DOUGLAS COUNTY, Ore. — Around 300 sheep in Douglas County are being euthanized after the Department of Agriculture found they were at a high risk for a deadly sheep disease. It’s a disease known to be deadly to sheep called Scrapie that’s back in Oregon for the first time in five years.
“Scrapie is not a public health threat nor is it a food safety issue,” said Dr. Brad LeaMaster, Oregon’s State Veterinarian. Dr. LeaMaster said the illness is the sheep equivalent to Mad Cow Disease. It effects the neurological system of older sheep, but unlike Mad Cow, it’s not a threat to humans.
“It’s never, never been reported to be a diseasse that can infect people,: said LeaMaster. But this disease is a large concern for farmers. That’s why the U.S. Department of Agriculture steps in to help the control of the disease through money allocated into a federal program.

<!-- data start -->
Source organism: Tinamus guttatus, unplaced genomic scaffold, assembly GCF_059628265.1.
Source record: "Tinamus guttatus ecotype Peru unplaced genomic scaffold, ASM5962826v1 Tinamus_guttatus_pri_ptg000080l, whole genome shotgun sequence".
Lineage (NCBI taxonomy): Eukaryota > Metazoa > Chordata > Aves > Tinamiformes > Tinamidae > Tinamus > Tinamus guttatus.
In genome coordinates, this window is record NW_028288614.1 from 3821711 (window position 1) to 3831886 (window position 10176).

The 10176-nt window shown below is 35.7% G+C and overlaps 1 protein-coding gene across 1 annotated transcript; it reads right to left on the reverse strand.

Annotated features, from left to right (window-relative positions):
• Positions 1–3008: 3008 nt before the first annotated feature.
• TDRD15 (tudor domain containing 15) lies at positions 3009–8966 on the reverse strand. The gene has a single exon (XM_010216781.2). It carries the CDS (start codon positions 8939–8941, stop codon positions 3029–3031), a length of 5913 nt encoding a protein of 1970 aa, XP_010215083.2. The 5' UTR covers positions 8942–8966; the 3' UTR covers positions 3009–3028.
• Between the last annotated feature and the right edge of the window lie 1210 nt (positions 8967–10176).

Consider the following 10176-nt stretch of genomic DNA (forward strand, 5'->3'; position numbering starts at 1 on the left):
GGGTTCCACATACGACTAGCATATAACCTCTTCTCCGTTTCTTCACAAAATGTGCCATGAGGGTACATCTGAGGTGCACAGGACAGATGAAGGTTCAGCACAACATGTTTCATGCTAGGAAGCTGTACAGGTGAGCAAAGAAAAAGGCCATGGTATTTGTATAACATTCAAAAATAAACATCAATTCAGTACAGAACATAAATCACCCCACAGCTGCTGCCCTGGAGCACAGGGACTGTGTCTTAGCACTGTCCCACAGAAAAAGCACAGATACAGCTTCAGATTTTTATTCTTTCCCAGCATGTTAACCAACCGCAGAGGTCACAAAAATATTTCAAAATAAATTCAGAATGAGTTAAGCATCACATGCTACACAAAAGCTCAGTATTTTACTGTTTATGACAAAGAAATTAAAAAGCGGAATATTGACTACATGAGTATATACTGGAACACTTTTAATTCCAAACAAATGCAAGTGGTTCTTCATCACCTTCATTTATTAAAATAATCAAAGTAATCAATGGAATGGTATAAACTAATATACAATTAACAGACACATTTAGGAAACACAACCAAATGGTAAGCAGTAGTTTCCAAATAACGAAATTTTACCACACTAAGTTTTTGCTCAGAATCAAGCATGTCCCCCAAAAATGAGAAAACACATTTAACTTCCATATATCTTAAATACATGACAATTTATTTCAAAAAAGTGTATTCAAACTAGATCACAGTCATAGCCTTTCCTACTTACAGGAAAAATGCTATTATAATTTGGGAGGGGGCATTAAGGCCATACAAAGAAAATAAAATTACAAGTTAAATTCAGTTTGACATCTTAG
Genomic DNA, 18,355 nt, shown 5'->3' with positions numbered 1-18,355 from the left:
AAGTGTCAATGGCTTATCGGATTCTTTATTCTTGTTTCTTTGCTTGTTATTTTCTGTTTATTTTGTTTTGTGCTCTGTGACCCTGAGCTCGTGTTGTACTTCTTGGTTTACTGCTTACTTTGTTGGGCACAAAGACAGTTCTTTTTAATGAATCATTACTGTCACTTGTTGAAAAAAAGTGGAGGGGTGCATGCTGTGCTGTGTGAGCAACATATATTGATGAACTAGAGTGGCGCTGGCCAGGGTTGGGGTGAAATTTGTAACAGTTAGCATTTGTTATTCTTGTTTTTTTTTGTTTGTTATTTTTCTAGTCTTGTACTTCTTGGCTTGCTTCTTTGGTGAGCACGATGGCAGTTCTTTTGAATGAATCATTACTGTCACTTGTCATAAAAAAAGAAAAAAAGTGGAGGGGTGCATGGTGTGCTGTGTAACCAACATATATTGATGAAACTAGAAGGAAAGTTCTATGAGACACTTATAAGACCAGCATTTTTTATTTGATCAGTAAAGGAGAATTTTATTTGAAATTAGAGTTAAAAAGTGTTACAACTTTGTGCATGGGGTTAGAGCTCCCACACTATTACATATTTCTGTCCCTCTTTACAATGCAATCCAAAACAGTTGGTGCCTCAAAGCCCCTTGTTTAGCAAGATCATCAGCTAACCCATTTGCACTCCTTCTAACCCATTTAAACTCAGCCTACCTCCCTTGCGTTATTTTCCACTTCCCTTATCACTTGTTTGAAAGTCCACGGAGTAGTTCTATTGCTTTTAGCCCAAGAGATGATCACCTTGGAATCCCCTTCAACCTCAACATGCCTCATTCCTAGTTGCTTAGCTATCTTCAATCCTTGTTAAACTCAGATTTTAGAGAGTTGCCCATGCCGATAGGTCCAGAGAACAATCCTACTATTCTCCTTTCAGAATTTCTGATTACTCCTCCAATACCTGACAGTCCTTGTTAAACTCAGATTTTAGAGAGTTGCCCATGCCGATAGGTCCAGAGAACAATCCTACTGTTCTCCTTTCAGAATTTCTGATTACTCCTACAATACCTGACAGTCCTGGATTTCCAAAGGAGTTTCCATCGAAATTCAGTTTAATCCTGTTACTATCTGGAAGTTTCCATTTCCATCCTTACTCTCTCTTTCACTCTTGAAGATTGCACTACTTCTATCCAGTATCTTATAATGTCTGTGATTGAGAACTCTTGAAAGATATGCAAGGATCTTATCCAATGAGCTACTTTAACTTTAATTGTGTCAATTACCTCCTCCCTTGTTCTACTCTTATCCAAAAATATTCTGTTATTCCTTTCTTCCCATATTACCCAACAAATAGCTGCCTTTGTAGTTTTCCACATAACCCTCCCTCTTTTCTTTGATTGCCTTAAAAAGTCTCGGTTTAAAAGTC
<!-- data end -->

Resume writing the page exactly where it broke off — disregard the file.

When sheep go through slaughter, they are always tested for Scrapie. That’s how the state found out about this recent Douglas County Case. “The slaughter sample was taken in June and we were notified of this positive result at the end of August,” said LeaMaster.
Now 300 sheep on one farm are at risk for contracting the disease and are being killed. “We don’t know if they’re infected yet, so we know they’re high risk,” said LeaMaster.
That risk is worrying area farmers concerned for their own livestock. KEZI 9 News received multiple calls from farmers in the Roseburg area who wanted to stay anonymous. It’s unclear which farm is being investigated, but the Department of Agriculture confirms this case is in Douglas County.
State officials said the next step will be finding where the infected sheep came from and if any other local farms have sheep from the same blood line who are at risk for Scrapie.